SÃO PAULO, BRAZIL
With nearly 500 Pathway sites in 50 countries around the world, BYU-Pathway Worldwide is responding to the growing need of Church members to further their education within the context of their local needs.
With a worldwide campus and current headquarters in Rexburg, Idaho (soon to move to Salt Lake City), BYU-Pathway Worldwide President Clark G. Gilbert and other Pathway leaders wanted to find ways to gather with students enrolled in the program. That’s when the idea of “Connections Conferences” came to be.
“Connections conferences were created to provide additional opportunities for BYU-Pathway students to periodically gather in centers of strength across the Church,” President Gilbert told the Church News.
One of the distinguishing characteristics of the Pathway program is the element of gathering. The creation of a “Connection Conference” does just that — brings Pathway leaders and students together to learn and collaborate with each other in meaningful ways.
“All over the Church, we gather once a week in the Institutes,” President Gilbert said. “We find the power of gathering in person creates lasting and real connections, and students are able to remember the physical gathering in more meaningful ways.”
Following the same pattern established within the program’s curriculum, the face-to-face meetings will continue to be held in “centers of strength,” or areas of the world where a large number of Pathway students are located.
“We will have a handful of places where we will go visit,” said Gene Hayes, who oversees the international field operations for BYU-Pathway Worldwide. “We have a lot of students in Pathway, and I believe when [we] connect with the people and see people face-to-face, we are able to learn what their needs are and what they need from a faraway institution.”
The most recent Connections Conference — the third of its kind — brought local Church leaders, Pathway students, visiting Pathway leaders and representatives from local self-reliance services together in São Paulo, Brazil, on June 8. Other conferences have been held in Phoenix, Arizona and Mexico City, Mexico.
“We chose São Paulo as the site for this Connections Conference because so many BYU-Pathway students live in the greater São Paulo area,” said President Gilbert.
More than 2,000 Pathway students live in Brazil, and the event was also streamed via Facebook Live to students who are part of the 40 other Pathway sites across Brazil.
“Most of [the students] had a dream to be part of BYU, and now they feel like they are part of this, right now,” said Silvio Guimarães, Pathway area manager in Brazil. “It gives a sense of belonging, and they feel they are a pioneer with BYU-Pathway.”
Working hand-in-hand with the Area Presidency and local Church leaders, the Connections Conference integrates the secular and spiritual, and encourages Church members to be self-reliant.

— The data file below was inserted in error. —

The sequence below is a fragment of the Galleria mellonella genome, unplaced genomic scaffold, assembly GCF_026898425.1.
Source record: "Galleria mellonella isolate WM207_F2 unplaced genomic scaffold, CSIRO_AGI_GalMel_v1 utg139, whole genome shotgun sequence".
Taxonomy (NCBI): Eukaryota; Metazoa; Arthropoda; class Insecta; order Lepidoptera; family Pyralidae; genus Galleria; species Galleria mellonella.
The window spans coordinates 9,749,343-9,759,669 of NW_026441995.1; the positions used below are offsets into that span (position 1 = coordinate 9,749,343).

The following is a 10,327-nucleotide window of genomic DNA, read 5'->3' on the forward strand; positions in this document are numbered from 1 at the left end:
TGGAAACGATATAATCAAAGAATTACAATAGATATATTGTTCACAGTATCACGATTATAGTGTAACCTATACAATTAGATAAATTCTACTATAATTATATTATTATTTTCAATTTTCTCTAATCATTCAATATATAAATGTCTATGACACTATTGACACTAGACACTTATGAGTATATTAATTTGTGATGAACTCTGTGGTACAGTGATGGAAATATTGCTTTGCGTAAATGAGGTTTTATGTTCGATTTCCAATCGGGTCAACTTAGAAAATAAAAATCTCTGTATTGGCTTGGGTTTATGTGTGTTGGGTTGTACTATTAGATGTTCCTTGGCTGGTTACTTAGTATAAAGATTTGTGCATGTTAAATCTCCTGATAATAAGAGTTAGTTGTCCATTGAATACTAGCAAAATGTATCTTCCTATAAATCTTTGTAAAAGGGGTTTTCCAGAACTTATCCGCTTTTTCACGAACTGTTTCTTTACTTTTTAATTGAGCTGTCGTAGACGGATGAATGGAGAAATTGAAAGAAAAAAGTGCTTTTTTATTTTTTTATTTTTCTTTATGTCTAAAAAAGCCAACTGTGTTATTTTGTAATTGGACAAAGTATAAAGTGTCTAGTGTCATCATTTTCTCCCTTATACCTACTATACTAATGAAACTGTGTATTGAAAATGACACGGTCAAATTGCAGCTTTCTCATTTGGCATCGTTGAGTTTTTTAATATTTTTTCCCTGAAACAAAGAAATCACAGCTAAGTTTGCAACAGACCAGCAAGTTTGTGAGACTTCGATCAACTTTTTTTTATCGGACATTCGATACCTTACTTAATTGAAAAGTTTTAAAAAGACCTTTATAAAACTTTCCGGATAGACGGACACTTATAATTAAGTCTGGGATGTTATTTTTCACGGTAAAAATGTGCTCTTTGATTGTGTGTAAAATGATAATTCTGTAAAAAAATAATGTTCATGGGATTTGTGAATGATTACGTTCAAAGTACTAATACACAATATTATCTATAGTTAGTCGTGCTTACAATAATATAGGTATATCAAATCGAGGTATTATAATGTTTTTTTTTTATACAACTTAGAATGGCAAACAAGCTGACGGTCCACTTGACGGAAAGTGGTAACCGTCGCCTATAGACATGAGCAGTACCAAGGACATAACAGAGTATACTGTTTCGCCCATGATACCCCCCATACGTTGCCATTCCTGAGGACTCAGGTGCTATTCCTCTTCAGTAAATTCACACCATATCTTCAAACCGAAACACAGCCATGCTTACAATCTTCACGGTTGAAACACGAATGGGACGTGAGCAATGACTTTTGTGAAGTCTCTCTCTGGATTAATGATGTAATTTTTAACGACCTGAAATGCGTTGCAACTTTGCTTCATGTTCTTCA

“We partner with the local area presidency and self-reliance services and work in close collaboration with the needs of the area,” said President Gilbert. “The conference [allows] students to gather and network, creating both professional and spiritual connections.”
The conferences include workshops with self-reliance services managers, and discussions on topics such as networking, interview skills and résumé building.
“These conferences help us look very closely with area presidencies who understand what is going on in their areas,” said Brother Guimarães. “We adjust wisely, so we do not leave anyone behind.”
A look at the courses offered in the area helps administrators make decisions about the needs of local students.
“We are beneficiaries of the ‘Spirit of Ricks [College],’ that spirit of frugality,” said Brother Hayes. “It has been very beneficial for us to know where we came from and to know how the Lord has been preparing other organizations. We have learned to use resources wisely. It’s amazing, instead of replicating or competing, we are able to [work with] some of the great things we already do.”
For President Gilbert, meeting with students is always a highlight.
“There was such a spirit of camaraderie, love and excitement for education at the event,” he posted on Instagram.
He told the Church News “the students who come through Pathway feel so thankful. There is a ‘spirit of gratitude’ and a ‘spirit of replenishment.’ [Students] are willing to do anything to help other people have that experience.”
One observation is that many students who have gone through the Pathway program themselves often volunteer to help others after they are done.
“Brazil has seen tremendous Pathway enrollment growth in the last several years,” President Gilbert said. “We now have over 2,000 BYU-Pathway students enrolled in Pathway and the online degree programs in Brazil. The members of the Church in Brazil see the need for education and value the opportunity to gather in centers of strength across the country.”
During the conference President Gilbert shared a message about how the pursuit of an education is deeply tied to faith, drawing from the words of President Dieter F. Uchtdorf of the First Presidency, who said, “For members of the Church, education is not merely a good idea — it’s a commandment.”
“Certainly part of this is tied to our responsibility to be temporally self-reliant,” President Gilbert said. “But there is also something deeper that is tied to realizing our potential and meeting the expectations of a loving Heavenly Father. President Eyring has taught that ‘conversion brings a drive to learn.’ In this sense, when we know who we really are, we recognize that the Lord wants us to grow and develop and He will help us realize our potential.”
The LDS Church News is an official publication of The Church of Jesus Christ of Latter-day Saints. The publication's content supports the doctrines, principles and practices of the Church.